Tuesday, September 30, 2008

#57: Pyramidos

  • designer: Jens-Peter Schliemann & Kirsten Becker
  • publisher: Haba
  • date: 2003
  • BoardGameGeek rank/rating: not ranked/6.42
  • age: 6+
  • # of players: 2-4
  • print status: in print
  • cost: $38.00 (ThoughtHammer)
Egypt has always been a good theme for games - the whole "build the pyramids" vibe is really appealing to lots of folks. Whether it's the auction goodness of Ra or the first of the Settlers historical variants (Cheops)... or even the Carabande/Acquire hybrid of Cairo, gamers can't seem to get enough of the theme.

Of course, historical accuracy is not the key - in Cairo, you're flicking building blocks off a boat in the river Nile. In Ra, you're bidding for monuments (as well as a lot of other stuff). And in Pyramidos, you're flicking round building blocks (seems structurally unsound to me) down the river, past waiting crocodiles (those are some mighty big crocs with some pretty strange appetites) to build King Tut's tomb.

This game's "parent" game, I think, is actually Piratenbilliards - which you need to go check out, both on the Geek & in person. (Don't rush out & buy a copy - they are VERY expensive.) As in Piratenbilliards, the players in Pyramidos move their marbles by flicking them from underneath the board... however, you use your finger rather than a long wooden mallet. You can keep flicking until you land in the reeds (near the edge of the multi-layered board) or get swallowed by a crocodile (in holes big enough to eat the marble & drop it to the netting below the board) or fall off the board or reach the building site.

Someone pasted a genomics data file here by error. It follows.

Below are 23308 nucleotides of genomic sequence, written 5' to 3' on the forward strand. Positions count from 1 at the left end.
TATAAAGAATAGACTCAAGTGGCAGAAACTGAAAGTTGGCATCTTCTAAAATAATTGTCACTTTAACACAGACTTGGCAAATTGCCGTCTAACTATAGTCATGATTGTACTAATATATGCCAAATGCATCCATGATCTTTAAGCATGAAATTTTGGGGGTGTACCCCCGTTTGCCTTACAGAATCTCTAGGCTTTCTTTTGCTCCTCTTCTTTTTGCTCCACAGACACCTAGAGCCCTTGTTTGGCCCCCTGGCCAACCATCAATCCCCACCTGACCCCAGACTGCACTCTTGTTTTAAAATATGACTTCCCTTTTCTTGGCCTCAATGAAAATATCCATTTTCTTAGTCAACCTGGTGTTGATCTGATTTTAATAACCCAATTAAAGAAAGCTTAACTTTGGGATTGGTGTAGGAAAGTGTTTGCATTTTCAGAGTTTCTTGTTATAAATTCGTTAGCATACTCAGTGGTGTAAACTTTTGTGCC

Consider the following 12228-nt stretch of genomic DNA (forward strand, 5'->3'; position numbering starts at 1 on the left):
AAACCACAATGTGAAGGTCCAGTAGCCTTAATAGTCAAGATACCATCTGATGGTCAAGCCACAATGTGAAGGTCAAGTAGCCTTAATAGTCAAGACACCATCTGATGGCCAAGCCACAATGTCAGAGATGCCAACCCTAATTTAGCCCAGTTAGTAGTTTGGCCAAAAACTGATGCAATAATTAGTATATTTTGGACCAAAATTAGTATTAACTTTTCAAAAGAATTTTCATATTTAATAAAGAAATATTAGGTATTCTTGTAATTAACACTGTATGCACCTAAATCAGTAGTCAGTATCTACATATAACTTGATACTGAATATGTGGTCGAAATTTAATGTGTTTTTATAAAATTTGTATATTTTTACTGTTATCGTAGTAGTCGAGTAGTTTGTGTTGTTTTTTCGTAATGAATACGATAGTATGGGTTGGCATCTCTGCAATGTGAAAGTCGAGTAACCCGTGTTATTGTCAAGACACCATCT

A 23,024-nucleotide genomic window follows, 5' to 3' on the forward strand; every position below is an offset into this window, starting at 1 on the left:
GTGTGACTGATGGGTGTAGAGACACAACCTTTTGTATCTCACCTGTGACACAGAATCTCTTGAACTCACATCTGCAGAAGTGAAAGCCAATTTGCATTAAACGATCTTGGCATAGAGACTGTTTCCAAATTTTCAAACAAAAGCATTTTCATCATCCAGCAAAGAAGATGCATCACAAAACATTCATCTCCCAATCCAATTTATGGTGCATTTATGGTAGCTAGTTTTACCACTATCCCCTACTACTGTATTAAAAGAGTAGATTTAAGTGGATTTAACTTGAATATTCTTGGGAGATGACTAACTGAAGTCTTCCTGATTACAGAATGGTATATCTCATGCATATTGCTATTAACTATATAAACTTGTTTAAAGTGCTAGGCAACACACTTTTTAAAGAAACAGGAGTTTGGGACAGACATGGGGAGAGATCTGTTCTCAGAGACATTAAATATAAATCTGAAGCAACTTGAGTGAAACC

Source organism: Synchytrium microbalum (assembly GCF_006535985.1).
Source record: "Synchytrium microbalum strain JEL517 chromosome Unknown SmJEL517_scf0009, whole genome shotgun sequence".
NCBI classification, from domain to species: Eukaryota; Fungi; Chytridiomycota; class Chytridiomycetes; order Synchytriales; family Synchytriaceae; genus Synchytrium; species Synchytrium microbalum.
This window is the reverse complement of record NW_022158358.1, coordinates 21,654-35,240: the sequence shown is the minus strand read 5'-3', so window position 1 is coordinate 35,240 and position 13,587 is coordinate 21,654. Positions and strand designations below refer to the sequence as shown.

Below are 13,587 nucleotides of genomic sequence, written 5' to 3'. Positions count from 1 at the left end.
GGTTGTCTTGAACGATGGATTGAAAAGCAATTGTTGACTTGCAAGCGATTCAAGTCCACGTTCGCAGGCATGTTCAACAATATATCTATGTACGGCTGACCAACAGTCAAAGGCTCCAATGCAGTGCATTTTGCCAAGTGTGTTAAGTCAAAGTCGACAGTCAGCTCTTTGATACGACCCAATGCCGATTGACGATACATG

The first four marbles to get to the building site get 1 point each... and then, the really tricky part begins. The last marble has to be flicked on top of the other four to form a pyramid - and it's worth 2 pts, which is at it should be, because that level of control does NOT happen the first time you play this game.

Kids LOVE this game... it looks cool, it's fun to flick the marbles, and the theme is appealing. The problem is that you must practice in order to (a) cut down the playing time and (b) be competitive. The game gets shorter (and better) with some experience... so if you do decide to plop down the dollars to buy it, push past the initial "wow, this is hard" feeling & go for the fun!

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